USB 3.0 Weakened By HP’s Decision to Exit PC Market

Will the decision by HP, who following their acquisition of Compaq in 2002 for $25 billion became the worlds largest manufactures of PC’s, to withdraw from the PC market lead to a standards war between USB 3.0 and Thunderbolt™?

Thunderbolt Vs USB 3.0 Thunderbolt Vs USB 3.0

Up until now HP have claimed to be keeping a “watching brief” on Thunderbolt™ preferring instead to ship their new PC’s with USB 3.0 only. But, with the separation of their PC business and it’s likely sale, it’s anyone’s guess what strategy any new owner might adopt. HP’s declared plan moving forward is to “focus on its strategic priorities of cloud, solutions and software with an emphasis on enterprise, commercial and government markets” so it’s clearly not going to get involved in what looks like an interesting standard battle.

Where this gets interesting is that Thunderbolt™ was a joint development between Intel and Apple (so they’ll probably own some licensing rights) and it’s already being shipped on lots of new Apple products including the Macbook Pro, Macbook Air and iMac. We’re also beginning to see a number of first generation Thunderbolt storage peripherals hitting the market including Lacie’s Little Big Disk.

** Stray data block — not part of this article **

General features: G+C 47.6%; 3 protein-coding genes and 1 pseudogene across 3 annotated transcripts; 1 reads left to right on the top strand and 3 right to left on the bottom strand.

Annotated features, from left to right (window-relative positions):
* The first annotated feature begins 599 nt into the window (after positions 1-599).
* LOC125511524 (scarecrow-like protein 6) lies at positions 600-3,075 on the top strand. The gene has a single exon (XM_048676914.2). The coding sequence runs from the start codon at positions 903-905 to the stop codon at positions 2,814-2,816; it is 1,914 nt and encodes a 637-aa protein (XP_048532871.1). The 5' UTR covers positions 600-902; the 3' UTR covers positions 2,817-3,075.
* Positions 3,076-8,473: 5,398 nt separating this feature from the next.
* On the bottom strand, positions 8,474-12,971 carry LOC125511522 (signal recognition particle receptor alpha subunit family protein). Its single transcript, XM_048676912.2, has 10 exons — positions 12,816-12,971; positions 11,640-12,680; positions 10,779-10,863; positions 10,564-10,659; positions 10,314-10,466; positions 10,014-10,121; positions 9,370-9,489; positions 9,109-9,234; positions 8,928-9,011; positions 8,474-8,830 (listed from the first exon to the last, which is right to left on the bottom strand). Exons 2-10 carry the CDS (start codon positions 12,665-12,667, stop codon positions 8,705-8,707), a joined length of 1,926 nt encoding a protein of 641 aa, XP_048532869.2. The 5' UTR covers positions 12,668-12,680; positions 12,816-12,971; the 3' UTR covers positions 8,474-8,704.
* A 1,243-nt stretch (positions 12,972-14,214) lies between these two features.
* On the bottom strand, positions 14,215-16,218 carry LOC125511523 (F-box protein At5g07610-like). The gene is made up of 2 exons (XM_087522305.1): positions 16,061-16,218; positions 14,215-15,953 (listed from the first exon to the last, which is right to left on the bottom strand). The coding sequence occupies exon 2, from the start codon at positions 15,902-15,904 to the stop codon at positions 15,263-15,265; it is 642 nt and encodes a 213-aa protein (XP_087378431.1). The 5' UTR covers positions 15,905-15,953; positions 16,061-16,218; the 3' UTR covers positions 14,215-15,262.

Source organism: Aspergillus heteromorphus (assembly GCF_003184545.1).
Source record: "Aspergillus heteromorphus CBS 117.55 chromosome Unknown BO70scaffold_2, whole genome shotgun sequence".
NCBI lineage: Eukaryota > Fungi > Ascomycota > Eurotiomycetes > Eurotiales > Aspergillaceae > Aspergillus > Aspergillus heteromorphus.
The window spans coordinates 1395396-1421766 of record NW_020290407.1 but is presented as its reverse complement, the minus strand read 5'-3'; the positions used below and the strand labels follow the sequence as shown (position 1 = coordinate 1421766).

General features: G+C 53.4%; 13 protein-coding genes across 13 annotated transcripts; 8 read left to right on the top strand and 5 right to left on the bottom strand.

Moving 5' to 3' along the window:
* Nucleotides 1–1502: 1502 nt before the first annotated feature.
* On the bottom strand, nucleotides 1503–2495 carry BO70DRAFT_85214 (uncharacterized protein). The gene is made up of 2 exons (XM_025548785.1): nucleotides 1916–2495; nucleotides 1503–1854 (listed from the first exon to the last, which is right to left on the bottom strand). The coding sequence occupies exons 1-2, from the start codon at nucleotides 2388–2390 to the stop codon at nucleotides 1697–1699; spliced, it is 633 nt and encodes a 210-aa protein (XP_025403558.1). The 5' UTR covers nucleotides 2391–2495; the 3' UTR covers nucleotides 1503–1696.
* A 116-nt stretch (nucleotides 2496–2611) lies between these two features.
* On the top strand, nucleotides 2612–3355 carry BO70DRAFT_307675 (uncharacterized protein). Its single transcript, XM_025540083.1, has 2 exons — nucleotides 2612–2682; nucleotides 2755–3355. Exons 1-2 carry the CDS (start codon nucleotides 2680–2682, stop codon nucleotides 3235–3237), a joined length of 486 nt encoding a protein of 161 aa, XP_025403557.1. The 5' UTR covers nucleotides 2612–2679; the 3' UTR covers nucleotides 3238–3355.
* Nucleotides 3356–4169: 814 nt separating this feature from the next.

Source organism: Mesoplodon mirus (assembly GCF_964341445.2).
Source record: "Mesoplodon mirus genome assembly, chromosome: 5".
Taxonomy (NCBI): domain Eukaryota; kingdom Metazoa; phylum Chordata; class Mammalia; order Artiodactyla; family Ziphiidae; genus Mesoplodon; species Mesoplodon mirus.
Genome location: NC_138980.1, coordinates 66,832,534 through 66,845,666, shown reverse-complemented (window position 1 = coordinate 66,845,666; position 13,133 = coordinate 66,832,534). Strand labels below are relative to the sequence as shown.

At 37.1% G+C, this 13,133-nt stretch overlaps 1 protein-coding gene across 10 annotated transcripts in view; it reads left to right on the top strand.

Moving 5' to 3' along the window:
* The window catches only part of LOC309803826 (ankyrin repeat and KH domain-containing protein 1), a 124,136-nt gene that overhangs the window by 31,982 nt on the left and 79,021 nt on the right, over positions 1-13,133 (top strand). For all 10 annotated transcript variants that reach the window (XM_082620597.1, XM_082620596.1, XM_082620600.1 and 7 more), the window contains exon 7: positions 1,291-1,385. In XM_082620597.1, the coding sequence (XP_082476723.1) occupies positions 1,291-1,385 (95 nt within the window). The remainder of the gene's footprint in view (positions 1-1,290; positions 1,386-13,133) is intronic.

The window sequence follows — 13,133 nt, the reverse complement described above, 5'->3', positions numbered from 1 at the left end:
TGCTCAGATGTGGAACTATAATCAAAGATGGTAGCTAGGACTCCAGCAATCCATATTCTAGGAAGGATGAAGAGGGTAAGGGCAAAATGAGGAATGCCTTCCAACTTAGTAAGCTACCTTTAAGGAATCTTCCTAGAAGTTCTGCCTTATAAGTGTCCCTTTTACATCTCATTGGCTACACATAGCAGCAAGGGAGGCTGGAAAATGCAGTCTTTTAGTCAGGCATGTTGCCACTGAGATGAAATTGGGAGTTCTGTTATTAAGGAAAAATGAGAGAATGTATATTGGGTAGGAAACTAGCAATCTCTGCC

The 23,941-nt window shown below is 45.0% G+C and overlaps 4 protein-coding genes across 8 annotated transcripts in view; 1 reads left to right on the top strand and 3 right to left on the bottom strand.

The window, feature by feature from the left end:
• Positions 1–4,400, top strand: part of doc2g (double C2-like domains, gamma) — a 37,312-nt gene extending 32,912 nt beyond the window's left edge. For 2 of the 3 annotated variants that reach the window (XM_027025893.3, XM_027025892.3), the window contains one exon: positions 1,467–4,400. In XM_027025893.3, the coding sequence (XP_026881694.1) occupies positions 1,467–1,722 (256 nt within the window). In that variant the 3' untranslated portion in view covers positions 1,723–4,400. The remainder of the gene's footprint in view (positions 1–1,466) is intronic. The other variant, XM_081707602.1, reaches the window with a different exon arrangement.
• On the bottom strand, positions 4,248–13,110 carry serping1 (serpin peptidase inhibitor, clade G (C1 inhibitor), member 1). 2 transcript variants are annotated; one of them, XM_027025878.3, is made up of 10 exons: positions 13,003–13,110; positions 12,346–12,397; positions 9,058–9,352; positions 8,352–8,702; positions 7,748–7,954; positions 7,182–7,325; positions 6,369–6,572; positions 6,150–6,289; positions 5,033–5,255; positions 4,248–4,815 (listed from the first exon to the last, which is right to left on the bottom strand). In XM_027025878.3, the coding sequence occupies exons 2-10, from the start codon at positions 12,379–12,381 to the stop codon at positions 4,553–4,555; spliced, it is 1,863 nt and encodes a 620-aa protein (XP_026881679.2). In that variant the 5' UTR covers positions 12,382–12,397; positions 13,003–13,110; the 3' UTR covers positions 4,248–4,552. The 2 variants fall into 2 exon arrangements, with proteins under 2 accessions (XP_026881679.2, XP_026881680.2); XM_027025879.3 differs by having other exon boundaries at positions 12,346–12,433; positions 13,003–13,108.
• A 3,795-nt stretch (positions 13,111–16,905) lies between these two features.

How long then before we see the first generation of Thunderbolt Flash Drives?

Thunderbolt is a new “High Speed” data transfer technology that has a theoretical data transfer speed of 10GB per second – this is twice the speed you can achieve with USB 3.0 so arguably USB 3.0 is redundant before it gets out of the starting blocks!

USB 3.0 products are backwards compatible with USB 2.0 but Thunderbolt is completely different; it uses different cables, different connectors and completely different protocol, so USB products, including USB flash drives will not work with Thunderbolt.

For users of Thunderbolt the advantages are easy to understand particularly when you consider that it supports the transfer of a Full High Definition film in around 30 seconds. This is great but no one wants a standards war.

Of course rumours that that Intel has so far failed to build support for USB 3.0 into any of its motherboard chipsets don’t help. If these rumours are true then where will this leave USB 3.0 and are we on the verge of seeing portable storage drives that use Thunderbolt technology?

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